On the U.S. team with Oettinger were five of his BU teammates, including fellow freshmen Clayton Keller, Patrick Harper and Kieffer Bellows, as well as sophomores Jordan Greenway and McAvoy. The group was reunited with its fellow BU teammates last Sunday afternoon at Fenway Park in Boston where the Terriers began the second half of their Hockey East schedule with a 5-3 win over Massachusetts in the first game of a Hockey East doubleheader at the storied ballpark.

"He did a lot of things he'd been doing all year long," Quinn said. "That's why he was on the World Junior team and why he's had the freshman year he's had. He makes timely saves. He makes it look easy. He's big. He's composed. One of the things that makes him special is, not only does he have the physical tools to be special, he's mentally tough and composed. I thought he was all of that tonight."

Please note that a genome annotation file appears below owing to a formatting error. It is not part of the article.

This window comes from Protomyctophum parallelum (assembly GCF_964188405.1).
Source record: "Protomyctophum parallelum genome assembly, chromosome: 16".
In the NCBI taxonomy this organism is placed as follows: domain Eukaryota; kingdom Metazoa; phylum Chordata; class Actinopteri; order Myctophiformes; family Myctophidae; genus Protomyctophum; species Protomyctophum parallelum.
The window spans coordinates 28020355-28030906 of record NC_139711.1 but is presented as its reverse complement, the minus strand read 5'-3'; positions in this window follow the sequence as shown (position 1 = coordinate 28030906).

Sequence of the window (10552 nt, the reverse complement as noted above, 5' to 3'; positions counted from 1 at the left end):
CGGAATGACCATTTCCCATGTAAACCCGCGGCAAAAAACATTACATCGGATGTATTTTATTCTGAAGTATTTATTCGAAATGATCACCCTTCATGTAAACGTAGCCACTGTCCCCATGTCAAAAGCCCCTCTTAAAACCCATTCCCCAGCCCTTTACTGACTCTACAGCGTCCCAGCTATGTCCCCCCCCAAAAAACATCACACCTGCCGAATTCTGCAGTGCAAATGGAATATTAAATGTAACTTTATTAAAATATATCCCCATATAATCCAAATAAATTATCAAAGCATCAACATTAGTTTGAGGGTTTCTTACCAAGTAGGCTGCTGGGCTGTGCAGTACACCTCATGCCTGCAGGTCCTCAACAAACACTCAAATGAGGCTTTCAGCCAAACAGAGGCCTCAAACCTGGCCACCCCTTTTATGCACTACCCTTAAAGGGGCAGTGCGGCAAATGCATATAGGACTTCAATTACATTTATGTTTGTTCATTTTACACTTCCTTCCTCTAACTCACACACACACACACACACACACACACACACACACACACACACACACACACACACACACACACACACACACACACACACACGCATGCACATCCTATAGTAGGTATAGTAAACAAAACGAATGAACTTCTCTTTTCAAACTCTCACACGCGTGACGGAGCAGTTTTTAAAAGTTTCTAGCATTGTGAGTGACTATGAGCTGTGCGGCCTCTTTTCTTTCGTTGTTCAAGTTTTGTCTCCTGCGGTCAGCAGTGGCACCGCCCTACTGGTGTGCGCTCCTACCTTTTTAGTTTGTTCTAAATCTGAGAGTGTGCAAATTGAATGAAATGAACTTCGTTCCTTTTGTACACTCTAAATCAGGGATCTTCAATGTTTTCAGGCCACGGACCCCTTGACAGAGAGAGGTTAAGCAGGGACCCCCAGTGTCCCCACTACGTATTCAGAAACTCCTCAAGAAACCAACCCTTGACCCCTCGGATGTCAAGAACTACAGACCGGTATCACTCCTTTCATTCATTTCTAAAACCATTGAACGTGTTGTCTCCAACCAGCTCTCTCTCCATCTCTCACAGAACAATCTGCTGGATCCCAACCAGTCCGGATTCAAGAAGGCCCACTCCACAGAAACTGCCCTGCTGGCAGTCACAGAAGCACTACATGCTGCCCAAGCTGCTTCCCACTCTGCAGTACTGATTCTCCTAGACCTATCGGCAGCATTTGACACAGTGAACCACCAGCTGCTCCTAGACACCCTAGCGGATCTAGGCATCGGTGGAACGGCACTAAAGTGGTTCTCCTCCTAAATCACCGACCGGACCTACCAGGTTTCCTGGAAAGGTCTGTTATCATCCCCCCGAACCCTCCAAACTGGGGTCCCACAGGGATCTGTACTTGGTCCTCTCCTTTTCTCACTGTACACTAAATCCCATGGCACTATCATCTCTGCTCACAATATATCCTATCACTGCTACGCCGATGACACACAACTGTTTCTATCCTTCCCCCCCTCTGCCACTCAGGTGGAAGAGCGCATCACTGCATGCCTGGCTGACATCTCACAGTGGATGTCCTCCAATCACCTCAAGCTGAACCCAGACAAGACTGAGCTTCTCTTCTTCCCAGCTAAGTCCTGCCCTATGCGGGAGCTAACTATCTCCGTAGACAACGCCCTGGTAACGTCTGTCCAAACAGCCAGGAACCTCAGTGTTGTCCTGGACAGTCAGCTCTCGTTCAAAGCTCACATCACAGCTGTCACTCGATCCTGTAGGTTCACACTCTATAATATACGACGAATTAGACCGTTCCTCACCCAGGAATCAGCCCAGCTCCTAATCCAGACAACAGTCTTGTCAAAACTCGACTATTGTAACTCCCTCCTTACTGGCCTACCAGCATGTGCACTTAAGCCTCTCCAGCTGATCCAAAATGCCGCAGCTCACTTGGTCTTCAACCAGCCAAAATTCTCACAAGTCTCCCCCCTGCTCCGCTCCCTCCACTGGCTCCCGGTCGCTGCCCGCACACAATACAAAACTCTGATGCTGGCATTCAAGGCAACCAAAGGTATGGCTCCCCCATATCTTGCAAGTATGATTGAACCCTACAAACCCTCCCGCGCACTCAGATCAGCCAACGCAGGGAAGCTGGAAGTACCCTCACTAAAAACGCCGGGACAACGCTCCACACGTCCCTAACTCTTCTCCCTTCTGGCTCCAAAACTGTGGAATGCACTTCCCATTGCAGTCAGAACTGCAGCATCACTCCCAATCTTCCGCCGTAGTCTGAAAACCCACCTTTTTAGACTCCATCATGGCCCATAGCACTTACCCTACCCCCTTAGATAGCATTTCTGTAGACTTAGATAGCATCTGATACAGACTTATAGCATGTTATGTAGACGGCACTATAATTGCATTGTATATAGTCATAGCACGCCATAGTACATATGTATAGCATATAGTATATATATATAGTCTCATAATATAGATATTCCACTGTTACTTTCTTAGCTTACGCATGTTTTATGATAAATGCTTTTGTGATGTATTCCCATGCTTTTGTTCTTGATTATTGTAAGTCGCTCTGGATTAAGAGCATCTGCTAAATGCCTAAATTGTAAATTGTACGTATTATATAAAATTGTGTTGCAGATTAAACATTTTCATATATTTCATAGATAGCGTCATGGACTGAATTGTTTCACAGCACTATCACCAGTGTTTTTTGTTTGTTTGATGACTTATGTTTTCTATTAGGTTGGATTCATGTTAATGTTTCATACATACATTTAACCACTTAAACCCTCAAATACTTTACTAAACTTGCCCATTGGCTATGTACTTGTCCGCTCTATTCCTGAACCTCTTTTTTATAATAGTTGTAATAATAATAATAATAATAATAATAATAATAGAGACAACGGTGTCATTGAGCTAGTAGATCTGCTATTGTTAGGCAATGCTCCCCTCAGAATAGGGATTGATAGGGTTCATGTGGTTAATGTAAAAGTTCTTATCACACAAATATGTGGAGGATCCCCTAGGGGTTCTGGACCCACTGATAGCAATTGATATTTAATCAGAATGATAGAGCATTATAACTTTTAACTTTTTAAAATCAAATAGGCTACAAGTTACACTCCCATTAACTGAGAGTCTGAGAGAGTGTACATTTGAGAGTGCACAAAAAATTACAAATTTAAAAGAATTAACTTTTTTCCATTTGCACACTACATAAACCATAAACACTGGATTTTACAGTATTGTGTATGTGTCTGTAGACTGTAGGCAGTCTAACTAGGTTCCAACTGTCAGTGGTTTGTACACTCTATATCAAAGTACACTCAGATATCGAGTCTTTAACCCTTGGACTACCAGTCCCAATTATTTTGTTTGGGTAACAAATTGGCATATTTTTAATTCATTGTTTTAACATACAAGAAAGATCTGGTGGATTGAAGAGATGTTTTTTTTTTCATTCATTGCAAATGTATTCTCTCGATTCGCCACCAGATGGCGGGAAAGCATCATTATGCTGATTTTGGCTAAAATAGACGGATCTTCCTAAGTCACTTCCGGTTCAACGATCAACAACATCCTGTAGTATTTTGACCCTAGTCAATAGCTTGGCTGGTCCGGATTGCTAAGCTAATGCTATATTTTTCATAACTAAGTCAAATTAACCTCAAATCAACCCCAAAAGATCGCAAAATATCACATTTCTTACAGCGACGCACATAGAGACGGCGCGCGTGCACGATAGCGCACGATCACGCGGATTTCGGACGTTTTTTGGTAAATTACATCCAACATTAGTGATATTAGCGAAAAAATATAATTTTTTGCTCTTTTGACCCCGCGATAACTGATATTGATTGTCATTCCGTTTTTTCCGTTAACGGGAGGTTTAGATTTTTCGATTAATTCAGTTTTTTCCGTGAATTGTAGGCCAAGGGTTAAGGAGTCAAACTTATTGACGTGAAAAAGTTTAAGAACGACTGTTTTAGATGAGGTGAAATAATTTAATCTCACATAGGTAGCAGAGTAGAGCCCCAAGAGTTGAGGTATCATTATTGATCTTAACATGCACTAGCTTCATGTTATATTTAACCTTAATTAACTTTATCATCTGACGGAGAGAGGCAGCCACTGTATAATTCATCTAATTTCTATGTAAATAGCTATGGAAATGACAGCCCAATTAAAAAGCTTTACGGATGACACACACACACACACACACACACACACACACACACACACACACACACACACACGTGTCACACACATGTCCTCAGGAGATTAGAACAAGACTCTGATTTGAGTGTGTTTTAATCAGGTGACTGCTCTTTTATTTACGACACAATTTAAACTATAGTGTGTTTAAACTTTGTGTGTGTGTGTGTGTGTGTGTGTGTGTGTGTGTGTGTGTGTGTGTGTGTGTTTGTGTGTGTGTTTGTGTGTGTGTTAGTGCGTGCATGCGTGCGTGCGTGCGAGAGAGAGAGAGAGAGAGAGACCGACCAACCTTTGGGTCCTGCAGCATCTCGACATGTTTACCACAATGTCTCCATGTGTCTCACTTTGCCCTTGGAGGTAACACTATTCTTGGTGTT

Oettinger calmly steered 26 UMass shots aside, including seven on the penalty kill. His emergence as BU's No. 1 goaltender hasn't come as much of a surprise to anyone. Getting there as smoothly as he has, though, has answered one of the larger question marks for the Terriers. As the grueling second half of his freshman year begins, the challenges will only grow stiffer just as the stakes grow higher and the margins for error dwindle entirely.

"Focusing on the little things that make me successful on the ice is a big part of it and trying to not get caught up in the intensity of the big games that we play," Oettinger said. "I have to keep focusing on what makes me successful and not getting caught up in all of the outside noise."